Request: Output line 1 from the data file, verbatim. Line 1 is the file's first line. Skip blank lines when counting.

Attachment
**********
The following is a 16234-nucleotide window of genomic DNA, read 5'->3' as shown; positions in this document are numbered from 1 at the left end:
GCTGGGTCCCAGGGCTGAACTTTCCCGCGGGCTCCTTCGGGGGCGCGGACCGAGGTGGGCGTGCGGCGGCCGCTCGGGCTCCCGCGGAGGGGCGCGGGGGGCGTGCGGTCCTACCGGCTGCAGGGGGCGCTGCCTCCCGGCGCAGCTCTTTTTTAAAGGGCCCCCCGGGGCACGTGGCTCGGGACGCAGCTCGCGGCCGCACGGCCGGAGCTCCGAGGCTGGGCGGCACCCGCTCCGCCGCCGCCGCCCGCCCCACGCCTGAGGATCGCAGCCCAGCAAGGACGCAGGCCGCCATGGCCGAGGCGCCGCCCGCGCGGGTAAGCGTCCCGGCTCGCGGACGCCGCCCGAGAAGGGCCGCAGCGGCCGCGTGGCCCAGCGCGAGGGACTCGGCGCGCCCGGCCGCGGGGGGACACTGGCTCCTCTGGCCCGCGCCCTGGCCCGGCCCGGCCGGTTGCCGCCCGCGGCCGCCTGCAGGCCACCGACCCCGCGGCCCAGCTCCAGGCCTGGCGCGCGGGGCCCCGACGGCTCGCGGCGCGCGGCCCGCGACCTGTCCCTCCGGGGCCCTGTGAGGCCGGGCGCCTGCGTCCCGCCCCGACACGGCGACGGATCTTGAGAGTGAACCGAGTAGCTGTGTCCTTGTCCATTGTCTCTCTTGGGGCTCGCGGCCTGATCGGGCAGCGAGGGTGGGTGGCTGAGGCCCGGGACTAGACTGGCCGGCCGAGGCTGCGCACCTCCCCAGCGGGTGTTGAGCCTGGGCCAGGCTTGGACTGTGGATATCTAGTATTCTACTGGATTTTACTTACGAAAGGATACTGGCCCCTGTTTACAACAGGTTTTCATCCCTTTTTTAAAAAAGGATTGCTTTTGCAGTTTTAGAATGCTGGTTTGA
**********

The following is a 16234-nucleotide window of genomic DNA, read 5'->3' as shown; positions in this document are numbered from 1 at the left end: